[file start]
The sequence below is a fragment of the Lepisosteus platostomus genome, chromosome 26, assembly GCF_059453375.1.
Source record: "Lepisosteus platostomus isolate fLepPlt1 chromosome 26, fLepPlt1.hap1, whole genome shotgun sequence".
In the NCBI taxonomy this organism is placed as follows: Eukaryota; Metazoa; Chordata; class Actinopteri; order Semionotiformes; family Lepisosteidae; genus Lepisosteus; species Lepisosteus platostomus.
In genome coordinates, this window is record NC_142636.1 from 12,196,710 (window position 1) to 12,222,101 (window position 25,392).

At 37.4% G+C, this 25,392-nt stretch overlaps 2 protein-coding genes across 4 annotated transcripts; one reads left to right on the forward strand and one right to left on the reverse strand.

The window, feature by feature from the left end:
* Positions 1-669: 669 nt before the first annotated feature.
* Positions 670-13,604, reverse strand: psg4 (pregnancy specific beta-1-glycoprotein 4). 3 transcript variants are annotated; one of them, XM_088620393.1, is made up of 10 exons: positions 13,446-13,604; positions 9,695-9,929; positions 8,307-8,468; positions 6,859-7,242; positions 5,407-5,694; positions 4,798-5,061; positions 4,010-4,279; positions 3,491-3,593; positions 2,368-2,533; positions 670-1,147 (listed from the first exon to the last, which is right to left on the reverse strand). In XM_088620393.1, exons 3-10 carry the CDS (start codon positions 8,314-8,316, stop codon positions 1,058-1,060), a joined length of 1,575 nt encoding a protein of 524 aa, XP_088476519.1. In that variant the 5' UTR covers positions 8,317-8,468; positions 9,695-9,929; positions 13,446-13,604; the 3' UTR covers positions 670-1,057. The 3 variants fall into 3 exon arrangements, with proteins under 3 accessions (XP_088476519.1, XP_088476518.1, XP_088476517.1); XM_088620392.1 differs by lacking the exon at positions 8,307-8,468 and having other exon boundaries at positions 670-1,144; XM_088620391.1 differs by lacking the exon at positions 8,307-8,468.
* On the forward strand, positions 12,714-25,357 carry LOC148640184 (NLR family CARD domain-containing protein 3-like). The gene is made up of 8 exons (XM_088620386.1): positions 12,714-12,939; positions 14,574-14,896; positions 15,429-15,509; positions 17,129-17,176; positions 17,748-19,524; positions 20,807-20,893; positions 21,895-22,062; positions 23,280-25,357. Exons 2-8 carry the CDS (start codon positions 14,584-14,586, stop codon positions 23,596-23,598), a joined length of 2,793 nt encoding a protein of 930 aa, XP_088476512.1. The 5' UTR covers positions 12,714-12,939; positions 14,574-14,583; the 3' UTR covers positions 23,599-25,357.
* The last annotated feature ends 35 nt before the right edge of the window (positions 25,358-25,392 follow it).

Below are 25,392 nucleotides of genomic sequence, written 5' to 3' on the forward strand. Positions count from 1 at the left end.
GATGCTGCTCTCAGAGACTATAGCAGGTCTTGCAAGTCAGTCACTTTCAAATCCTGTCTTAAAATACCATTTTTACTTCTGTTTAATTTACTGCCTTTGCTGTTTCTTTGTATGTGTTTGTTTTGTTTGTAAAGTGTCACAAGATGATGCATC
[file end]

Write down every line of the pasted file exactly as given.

The sequence below is a fragment of the Lepisosteus platostomus genome, chromosome 26, assembly GCF_059453375.1.
Source record: "Lepisosteus platostomus isolate fLepPlt1 chromosome 26, fLepPlt1.hap1, whole genome shotgun sequence".
In the NCBI taxonomy this organism is placed as follows: Eukaryota; Metazoa; Chordata; class Actinopteri; order Semionotiformes; family Lepisosteidae; genus Lepisosteus; species Lepisosteus platostomus.
In genome coordinates, this window is record NC_142636.1 from 12,196,710 (window position 1) to 12,222,101 (window position 25,392).

At 37.4% G+C, this 25,392-nt stretch overlaps 2 protein-coding genes across 4 annotated transcripts; one reads left to right on the forward strand and one right to left on the reverse strand.

The window, feature by feature from the left end:
* Positions 1-669: 669 nt before the first annotated feature.
* Positions 670-13,604, reverse strand: psg4 (pregnancy specific beta-1-glycoprotein 4). 3 transcript variants are annotated; one of them, XM_088620393.1, is made up of 10 exons: positions 13,446-13,604; positions 9,695-9,929; positions 8,307-8,468; positions 6,859-7,242; positions 5,407-5,694; positions 4,798-5,061; positions 4,010-4,279; positions 3,491-3,593; positions 2,368-2,533; positions 670-1,147 (listed from the first exon to the last, which is right to left on the reverse strand). In XM_088620393.1, exons 3-10 carry the CDS (start codon positions 8,314-8,316, stop codon positions 1,058-1,060), a joined length of 1,575 nt encoding a protein of 524 aa, XP_088476519.1. In that variant the 5' UTR covers positions 8,317-8,468; positions 9,695-9,929; positions 13,446-13,604; the 3' UTR covers positions 670-1,057. The 3 variants fall into 3 exon arrangements, with proteins under 3 accessions (XP_088476519.1, XP_088476518.1, XP_088476517.1); XM_088620392.1 differs by lacking the exon at positions 8,307-8,468 and having other exon boundaries at positions 670-1,144; XM_088620391.1 differs by lacking the exon at positions 8,307-8,468.
* On the forward strand, positions 12,714-25,357 carry LOC148640184 (NLR family CARD domain-containing protein 3-like). The gene is made up of 8 exons (XM_088620386.1): positions 12,714-12,939; positions 14,574-14,896; positions 15,429-15,509; positions 17,129-17,176; positions 17,748-19,524; positions 20,807-20,893; positions 21,895-22,062; positions 23,280-25,357. Exons 2-8 carry the CDS (start codon positions 14,584-14,586, stop codon positions 23,596-23,598), a joined length of 2,793 nt encoding a protein of 930 aa, XP_088476512.1. The 5' UTR covers positions 12,714-12,939; positions 14,574-14,583; the 3' UTR covers positions 23,599-25,357.
* The last annotated feature ends 35 nt before the right edge of the window (positions 25,358-25,392 follow it).

Below are 25,392 nucleotides of genomic sequence, written 5' to 3' on the forward strand. Positions count from 1 at the left end.
GATGCTGCTCTCAGAGACTATAGCAGGTCTTGCAAGTCAGTCACTTTCAAATCCTGTCTTAAAATACCATTTTTACTTCTGTTTAATTTACTGCCTTTGCTGTTTCTTTGTATGTGTTTGTTTTGTTTGTAAAGTGTCACAAGATGATGCATC